In verse 11, Paul moves to the reason for urgency about love. “You know what time it is,” he says. What time is that? As the Chicago song asked, “Does anybody really know what time it is?” I’ll tell you what time it is, Paul says: it’s time to wake up! When we were kids and my Dad was home, he took it as his job to wake us up. Being a World War II veteran, be always did it with a song we never learned to love: “It’s time to get up, it’s time to get up, it’s time to get up in the morning!” This paragraph in Romans is Paul’s Reveille.

            It’s time to wake up because it is almost dawn; the great change that we are waiting for is just beyond the horizon and about to rise. Our salvation—the salvation of the world, the coming of the kingdom, the restoration of all things—is nearer than when we first believed. If we are Christians who believe in the Messiah, we are future-oriented, looking to the horizon.

            How are we to think of time? On the island, it’s natural to think of time as cyclical. The seasons go round and round, as Joni Mitchell sang, in the circle game. For us, time is off-season, shoulder, high season, shoulder, then a kind of death until the season comes around again. Another way to think of time is as linear, a line composed of minutes which goes forward forever but disappears behind us. Who knows where the time goes? Everything is passing away, and death is a matter of running out of time.

            In the New Testament, time is goal-oriented. All time moves toward the goal of the completion of God’s plan, when we are changed and everything is made new. Someday there will be eternal life and peace and justice, and death will be no more. That is what Paul calls “the day”—the day of Christ when he establishes his reign in its fullness and everything is set right.

            What time do we live as if we are in? Are we living at the end of another season, moving toward quiet and solitude? Do we find ourselves late on this line called life, near retirement or the end of the line? Or do we live at the edge of dawn? That is the Christian way of imagining ourselves, wherever we are in terms of age. We are always in that moment just before dawn.

            Next Sunday Becca and I will go to Hilton Head Island. The place where we always stay is just off a very long, wide beach that faces east, so one of my rituals there—one I never make time for when I’m working here—is to get up at least half an hour before sunrise to walk the beach, to enjoy the moments before dawn and to watch the sun rise. That walk is a metaphor for the Christian life.

            I came across an old black-and-white postcard from the Mohawk Valley in western Massachusetts, and on the back of it was printed this description:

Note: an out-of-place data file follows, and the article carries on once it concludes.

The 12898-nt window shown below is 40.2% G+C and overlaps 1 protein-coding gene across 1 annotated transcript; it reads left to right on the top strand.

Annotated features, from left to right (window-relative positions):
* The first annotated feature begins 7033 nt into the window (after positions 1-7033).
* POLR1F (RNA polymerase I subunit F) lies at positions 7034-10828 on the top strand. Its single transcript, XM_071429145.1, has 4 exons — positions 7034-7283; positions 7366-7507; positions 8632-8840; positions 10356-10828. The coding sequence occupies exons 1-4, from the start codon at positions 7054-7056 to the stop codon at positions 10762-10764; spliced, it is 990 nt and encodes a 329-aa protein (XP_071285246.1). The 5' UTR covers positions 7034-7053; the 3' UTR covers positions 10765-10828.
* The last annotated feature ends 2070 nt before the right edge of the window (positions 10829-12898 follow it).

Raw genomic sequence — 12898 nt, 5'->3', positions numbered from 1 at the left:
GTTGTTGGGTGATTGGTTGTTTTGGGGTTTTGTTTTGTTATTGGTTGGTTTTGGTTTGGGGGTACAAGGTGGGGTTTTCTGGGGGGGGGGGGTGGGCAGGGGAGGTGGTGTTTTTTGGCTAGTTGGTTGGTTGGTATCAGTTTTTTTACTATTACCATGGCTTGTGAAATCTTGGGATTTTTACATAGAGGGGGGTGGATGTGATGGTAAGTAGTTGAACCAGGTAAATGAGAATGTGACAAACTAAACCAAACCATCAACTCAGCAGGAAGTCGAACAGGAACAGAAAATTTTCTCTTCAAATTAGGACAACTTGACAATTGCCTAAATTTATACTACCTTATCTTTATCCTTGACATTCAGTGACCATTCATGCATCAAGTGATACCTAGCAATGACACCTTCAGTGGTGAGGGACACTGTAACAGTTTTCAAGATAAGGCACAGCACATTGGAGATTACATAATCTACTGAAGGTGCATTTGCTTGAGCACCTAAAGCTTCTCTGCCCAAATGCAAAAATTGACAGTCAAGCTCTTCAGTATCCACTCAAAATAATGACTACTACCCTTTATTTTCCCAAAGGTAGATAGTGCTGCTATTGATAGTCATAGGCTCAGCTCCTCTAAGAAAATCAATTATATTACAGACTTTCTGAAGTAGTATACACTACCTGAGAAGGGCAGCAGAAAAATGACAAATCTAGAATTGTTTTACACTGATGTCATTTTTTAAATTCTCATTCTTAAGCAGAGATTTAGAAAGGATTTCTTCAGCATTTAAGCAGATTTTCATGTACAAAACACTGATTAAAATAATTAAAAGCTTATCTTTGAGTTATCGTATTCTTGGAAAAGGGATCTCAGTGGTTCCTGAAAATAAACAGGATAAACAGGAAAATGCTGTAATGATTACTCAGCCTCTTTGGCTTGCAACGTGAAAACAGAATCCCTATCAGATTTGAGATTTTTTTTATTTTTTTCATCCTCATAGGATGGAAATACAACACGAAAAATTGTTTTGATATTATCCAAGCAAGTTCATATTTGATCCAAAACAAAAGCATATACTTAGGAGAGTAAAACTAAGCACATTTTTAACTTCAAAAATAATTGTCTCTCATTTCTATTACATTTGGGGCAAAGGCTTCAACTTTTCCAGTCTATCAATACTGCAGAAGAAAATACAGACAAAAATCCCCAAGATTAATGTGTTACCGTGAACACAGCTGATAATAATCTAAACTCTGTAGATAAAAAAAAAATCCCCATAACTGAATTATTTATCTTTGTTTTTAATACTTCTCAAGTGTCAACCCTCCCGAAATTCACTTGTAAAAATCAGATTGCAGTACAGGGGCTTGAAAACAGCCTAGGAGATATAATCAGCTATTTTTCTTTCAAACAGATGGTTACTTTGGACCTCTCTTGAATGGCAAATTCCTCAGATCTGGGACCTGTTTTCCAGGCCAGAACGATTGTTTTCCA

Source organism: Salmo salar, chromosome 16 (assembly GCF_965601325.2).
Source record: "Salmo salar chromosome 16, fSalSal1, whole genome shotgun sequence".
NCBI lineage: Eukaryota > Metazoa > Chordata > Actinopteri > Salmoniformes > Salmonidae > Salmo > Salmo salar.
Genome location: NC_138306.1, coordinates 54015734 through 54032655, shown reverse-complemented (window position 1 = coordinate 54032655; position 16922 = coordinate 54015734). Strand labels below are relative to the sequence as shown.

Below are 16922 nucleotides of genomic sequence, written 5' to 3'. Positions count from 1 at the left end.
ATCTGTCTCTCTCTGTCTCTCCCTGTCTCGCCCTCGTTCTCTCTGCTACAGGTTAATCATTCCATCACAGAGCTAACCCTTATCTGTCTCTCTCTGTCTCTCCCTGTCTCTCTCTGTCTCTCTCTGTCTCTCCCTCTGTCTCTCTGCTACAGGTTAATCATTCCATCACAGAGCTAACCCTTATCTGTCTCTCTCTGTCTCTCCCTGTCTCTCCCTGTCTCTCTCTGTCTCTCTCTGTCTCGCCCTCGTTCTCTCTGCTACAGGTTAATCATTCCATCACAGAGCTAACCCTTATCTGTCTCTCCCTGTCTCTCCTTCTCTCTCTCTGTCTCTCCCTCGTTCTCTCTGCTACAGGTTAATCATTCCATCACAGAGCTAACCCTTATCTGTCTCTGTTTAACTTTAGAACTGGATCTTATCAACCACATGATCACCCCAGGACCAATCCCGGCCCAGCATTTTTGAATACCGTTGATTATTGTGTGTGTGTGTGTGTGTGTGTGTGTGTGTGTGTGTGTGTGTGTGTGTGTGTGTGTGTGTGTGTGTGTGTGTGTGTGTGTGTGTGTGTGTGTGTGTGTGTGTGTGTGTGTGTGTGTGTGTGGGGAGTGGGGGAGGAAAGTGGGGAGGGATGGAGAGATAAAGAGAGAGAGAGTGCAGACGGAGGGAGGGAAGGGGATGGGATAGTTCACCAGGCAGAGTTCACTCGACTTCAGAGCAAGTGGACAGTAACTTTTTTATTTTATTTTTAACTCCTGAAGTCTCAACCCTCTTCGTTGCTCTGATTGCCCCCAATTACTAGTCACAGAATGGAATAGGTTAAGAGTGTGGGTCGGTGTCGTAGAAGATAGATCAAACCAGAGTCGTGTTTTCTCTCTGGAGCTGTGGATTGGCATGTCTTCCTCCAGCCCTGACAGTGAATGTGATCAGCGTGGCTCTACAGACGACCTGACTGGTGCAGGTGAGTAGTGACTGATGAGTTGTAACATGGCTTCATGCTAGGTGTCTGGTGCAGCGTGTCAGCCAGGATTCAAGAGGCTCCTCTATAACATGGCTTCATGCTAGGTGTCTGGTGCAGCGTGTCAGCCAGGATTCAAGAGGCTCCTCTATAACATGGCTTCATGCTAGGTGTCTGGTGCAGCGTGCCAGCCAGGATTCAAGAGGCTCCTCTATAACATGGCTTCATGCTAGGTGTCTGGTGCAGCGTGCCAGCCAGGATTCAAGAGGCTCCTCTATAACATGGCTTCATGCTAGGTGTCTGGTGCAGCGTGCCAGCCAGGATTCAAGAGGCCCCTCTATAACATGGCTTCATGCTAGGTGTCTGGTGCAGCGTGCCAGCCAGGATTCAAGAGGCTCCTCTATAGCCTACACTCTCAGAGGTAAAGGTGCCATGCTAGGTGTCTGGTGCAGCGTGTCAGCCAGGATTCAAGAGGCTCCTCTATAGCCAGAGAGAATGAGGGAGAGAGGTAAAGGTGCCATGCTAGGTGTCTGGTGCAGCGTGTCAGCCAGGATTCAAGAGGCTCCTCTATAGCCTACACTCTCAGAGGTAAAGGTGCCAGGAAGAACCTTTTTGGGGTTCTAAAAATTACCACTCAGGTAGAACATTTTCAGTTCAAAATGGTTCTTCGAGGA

In the moment before dawn, gloomy shadows fill the valley, then comes the lighting of the sky; numerous beams of light gleam forth from behind distant mountain ranges, and in a few minutes chase the shadows and fill the valley with sunshine.

We are living our lives in that valley, in that moment, in that quiet when we know that gloom is temporary and that the light of Christ is coming into the world.

            If that is our posture in life, Paul says, let us not live as creatures of the night. I don’t know what nights are like at your house, but if you live right here between Ballard’s and the Spring House, you know the sounds the creatures of the night make during the tourist season. You hear all three of the dishonorable behaviors Paul names in pairs: revelry and drunkenness, debauchery and licentiousness, not to mention quarrelling and jealousy. Well, maybe we don’t hear jealousy, but we hear quarrelling. Revelry and drunkenness are the very reason many people come to Block Island, and we are not above profiting from it. Some debauchery follows from drunkenness, and some is just part of our culture’s sex-obsession which has corrupted locals as much as tourists. In the field of quarrelling, locals do quite well during the winter when there are no tourists at all. It might be our top skill set.

            All of that, Paul says, it the stuff of darkness that is inappropriate when the light comes. Lay all of that aside like old and dirty clothes, he says, and clothe yourself with light like armor to protect you from evil. He goes beyond saying that we should put on light to saying explicitly that we should put on Jesus Christ. Put on the very nature and attitude of the Lord who is about to arrive and transform the world. Knowing that the day is coming, live as if the day were already here, by living like Jesus. Above all, live like Jesus by loving your neighbor, doing good for the one in need, loving by seeking not your own pleasure but your neighbor’s welfare. Love means feeding him when he is hungry, giving her drink when she is hungry, housing the one who is homeless because there is too little rental housing on a gentrified island.